Remote cameras can give photographers perspectives they ordinarily wouldn’t be able to capture, and these photographs by photographer Anup Shah show just that. For his project titled Serengeti Spy, Shah traveled to the African savannah in the Serengeti and the Massai Mara and photographed the wild animals using a remote camera.
UK-based wildlife photographers Will and Matt Burrard-Lucas got the Internet’s attention a couple years ago with the BeetleCam, a special remote controlled DSLR that allowed them to capture close-up photos of animals in the wild that photographers would have difficultly strolling up to. After the success of that experiment, they decided to return to Africa last summer with upgraded (and armored) versions of the BeetleCam in order to photograph lions in Kenya.
The BeetleCam is a remote controlled car that has a Canon 400D DSLR and two flash units strapped to the top. It’s the brainchild of brothers Will & Matt Burrard-Lucas, award-winning wildlife photographers based in the UK, and allows them to capture some unique photographs of some of Africa’s most dangerous animals.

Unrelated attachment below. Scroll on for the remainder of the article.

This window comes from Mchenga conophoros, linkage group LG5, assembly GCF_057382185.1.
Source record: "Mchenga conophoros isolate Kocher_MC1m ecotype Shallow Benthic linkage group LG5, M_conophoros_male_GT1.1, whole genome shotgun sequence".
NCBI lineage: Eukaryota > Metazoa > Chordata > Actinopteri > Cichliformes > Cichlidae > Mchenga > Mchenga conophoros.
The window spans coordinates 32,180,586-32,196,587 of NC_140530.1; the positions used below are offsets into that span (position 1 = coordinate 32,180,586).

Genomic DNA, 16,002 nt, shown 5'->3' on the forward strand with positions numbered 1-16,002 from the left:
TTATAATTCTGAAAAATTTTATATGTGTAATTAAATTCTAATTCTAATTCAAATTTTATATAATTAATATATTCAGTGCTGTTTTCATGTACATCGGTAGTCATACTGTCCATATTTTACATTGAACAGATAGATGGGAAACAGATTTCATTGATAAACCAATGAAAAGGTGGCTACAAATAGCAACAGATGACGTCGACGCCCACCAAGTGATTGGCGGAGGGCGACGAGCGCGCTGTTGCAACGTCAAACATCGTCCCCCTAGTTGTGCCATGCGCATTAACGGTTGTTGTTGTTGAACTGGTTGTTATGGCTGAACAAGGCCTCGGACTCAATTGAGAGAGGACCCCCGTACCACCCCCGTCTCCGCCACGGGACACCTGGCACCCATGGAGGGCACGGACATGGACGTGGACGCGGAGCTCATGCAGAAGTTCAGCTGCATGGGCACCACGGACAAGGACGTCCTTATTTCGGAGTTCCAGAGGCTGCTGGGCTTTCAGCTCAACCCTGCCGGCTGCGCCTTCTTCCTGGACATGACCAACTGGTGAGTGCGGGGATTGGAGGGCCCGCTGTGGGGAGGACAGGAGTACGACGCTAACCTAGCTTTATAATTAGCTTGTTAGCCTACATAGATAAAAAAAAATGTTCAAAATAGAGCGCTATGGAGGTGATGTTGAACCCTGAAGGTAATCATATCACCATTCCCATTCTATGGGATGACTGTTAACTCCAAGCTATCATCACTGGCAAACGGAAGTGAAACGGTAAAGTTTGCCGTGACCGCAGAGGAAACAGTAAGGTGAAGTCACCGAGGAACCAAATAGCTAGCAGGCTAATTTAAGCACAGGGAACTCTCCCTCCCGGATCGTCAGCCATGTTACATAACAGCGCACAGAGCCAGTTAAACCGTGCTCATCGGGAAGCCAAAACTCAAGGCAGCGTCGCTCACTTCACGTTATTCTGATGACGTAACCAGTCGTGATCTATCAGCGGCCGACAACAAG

William tells us,
We are brothers from the UK specialising in wildlife photography. We aim to use teamwork and ingenuity to take unusual shots of wild animals. Recently we embarked on a project to photograph African wildlife from a ground level perspective using a camera mounted on top of a four-wheel drive remote control buggy called BeetleCam. We took BeetleCam to Tanzania and photographed lions, elephants and buffalo with it. The project proved to be a great success and we managed to get some amazing photographs from a unique perspective.
For more photographs from the BeetleCam, and some videos of the cam in action, check out the BeetleCam project page.
Image credits: Photographs by Will & Matt Burrard-Lucas and used with permission